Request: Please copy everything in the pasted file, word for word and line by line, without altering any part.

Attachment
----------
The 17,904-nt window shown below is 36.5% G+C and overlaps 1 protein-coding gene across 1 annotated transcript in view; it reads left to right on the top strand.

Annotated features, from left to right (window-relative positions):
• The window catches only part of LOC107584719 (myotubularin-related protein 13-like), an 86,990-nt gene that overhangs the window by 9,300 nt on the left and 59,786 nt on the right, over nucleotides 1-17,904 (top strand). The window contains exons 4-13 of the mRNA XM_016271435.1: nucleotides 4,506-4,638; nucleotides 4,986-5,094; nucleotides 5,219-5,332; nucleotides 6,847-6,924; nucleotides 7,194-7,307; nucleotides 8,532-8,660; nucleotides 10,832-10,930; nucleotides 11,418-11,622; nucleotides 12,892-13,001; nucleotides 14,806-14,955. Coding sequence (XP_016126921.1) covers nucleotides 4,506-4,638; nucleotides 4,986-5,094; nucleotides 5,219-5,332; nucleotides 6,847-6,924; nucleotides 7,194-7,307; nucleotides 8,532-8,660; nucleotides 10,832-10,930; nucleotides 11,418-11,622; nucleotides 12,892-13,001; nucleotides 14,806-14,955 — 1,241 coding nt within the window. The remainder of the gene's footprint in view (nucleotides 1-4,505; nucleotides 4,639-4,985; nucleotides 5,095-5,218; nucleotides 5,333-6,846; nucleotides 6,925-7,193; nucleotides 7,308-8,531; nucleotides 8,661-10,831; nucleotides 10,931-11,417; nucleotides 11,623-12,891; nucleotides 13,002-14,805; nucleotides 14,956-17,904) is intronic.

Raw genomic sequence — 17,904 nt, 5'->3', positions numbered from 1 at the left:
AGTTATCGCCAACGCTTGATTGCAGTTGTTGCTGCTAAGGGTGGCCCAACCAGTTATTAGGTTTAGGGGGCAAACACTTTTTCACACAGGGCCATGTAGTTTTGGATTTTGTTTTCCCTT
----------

The 17,904-nt window shown below is 36.5% G+C and overlaps 1 protein-coding gene across 1 annotated transcript in view; it reads left to right on the top strand.

Annotated features, from left to right (window-relative positions):
• The window catches only part of LOC107584719 (myotubularin-related protein 13-like), an 86,990-nt gene that overhangs the window by 9,300 nt on the left and 59,786 nt on the right, over nucleotides 1-17,904 (top strand). The window contains exons 4-13 of the mRNA XM_016271435.1: nucleotides 4,506-4,638; nucleotides 4,986-5,094; nucleotides 5,219-5,332; nucleotides 6,847-6,924; nucleotides 7,194-7,307; nucleotides 8,532-8,660; nucleotides 10,832-10,930; nucleotides 11,418-11,622; nucleotides 12,892-13,001; nucleotides 14,806-14,955. Coding sequence (XP_016126921.1) covers nucleotides 4,506-4,638; nucleotides 4,986-5,094; nucleotides 5,219-5,332; nucleotides 6,847-6,924; nucleotides 7,194-7,307; nucleotides 8,532-8,660; nucleotides 10,832-10,930; nucleotides 11,418-11,622; nucleotides 12,892-13,001; nucleotides 14,806-14,955 — 1,241 coding nt within the window. The remainder of the gene's footprint in view (nucleotides 1-4,505; nucleotides 4,639-4,985; nucleotides 5,095-5,218; nucleotides 5,333-6,846; nucleotides 6,925-7,193; nucleotides 7,308-8,531; nucleotides 8,661-10,831; nucleotides 10,931-11,417; nucleotides 11,623-12,891; nucleotides 13,002-14,805; nucleotides 14,956-17,904) is intronic.

Raw genomic sequence — 17,904 nt, 5'->3', positions numbered from 1 at the left:
AGTTATCGCCAACGCTTGATTGCAGTTGTTGCTGCTAAGGGTGGCCCAACCAGTTATTAGGTTTAGGGGGCAAACACTTTTTCACACAGGGCCATGTAGTTTTGGATTTTGTTTTCCCTT